Susana Pilar, “Warming up,” 2022, video documentation of the performance from June 10, 2022, color, sound, 9′03′′, video still. Photo: Axel Stockburger.
C&AL: On your Instagram, I saw the performance you gave during the 12th Berlin Biennale. The action is accompanied by a poem that adds a lot of strength and depth. You told me you did that unannounced. What led you to do that? Your movements remind me of those that athletes perform when they are preparing for a race or making a difficult effort. Your expression is severe, even angry. I feel that there is a body that is no longer just acting in resistance but is ready with all its strength gathered for whatever is to come, the unthinkable. Tell me what ideas and feelings went through your mind when you were creating and carrying out the action and in which part of it the Biennale happened.
SPD: I gave that performance titled, Warming Up, spontaneously and unannounced. It happened during the opening of the Biennale in one of its main spaces called KW. The action I perform represents how I have felt about my relationship with this event and the poem (which in turn works as a statement of the work) puts the action in context. While I was preparing my participation in the Biennale, I felt silenced, used, minimized, mistreated and censored by the whole Biennale team (except for Kader Attia).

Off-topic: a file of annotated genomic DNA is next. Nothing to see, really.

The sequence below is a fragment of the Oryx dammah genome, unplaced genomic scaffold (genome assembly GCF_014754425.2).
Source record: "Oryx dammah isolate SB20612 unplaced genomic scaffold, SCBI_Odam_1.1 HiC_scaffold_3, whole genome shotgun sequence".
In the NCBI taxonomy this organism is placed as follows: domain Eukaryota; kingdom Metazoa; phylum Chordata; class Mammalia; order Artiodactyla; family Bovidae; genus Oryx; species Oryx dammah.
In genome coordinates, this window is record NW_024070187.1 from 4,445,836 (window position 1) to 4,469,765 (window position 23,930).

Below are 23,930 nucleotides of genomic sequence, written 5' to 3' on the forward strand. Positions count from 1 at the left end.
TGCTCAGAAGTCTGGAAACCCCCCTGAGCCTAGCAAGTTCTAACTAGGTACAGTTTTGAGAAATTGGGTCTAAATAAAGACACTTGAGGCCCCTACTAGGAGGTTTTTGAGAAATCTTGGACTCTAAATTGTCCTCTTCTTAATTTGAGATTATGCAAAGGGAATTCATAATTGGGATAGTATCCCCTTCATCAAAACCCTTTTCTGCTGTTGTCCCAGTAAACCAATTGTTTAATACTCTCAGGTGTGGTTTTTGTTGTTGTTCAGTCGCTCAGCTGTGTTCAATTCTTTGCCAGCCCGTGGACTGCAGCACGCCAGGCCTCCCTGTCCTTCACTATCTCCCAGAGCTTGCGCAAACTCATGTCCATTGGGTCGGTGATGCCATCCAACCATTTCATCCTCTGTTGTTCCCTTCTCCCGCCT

During the opening of the Berlin Biennale, I was there (arrived alone) present and absent, made invisible by a large power structure. I had no work on display (because all the works and solutions I proposed were denied or postponed), to the extent that there I was at my own opening, with no work. I met friends who asked me: “Is this your work?” or others who asked: “Are you here to visit the Biennale?” “Why isn’t your name on the flyer?” I was like that, a visitor, at my own opening, without “permission” or “authority” to show my work. They asked me to be patient, more patient and to wait until after the opening. I felt psychologically abused. A friend told me to look up the meaning of “gas lighting.” I tried to be calm, but my blood was boiling, and I asked myself: “What are you and why are you here?” The answer came to my mind in the form of this work. That was exactly how I was feeling, like I was preparing myself for a race that happening over and over again, but that they wouldn’t let me run in.
I decided to do this action on my own and reclaim my space. They resisted me, but I was stronger. You could see the rage in my face at the verbal pressure and physical sabotage of the censors obstructing my work. But I was stronger.
Note 1: The poem I wrote then at night, in the hotel, and finished the following day while traveling by train.
Note 2: The Biennale agreed to exhibit the video but they did not want to include the poem, which is part of the work.
Update one month after the interview: I would like to point out that communication and interaction with the Biennial technical team has improved in the last few weeks. This will have a positive impact during my upcoming presentations in August and September.
Roselin Rodríguez Espinosa is a curator and art historian born in Havana. She holds a Master’s Degree in Art History from the National Autonomous University of Mexico (UNAM) as well as a Bachelor’s Degree in Art Sciences and Cultural Management from the Autonomous University of Aguascalientes. Her reviews and essays have appeared in publications such as Campo de Relámpagos, Revista de la Universidad, Horizontal, La Tempestad and Cubo Blanco de Excélsior. Since 2017, she is a curatorial coordinator at the Museo Universitario Arte contemporáneo (MUAC/UNAM).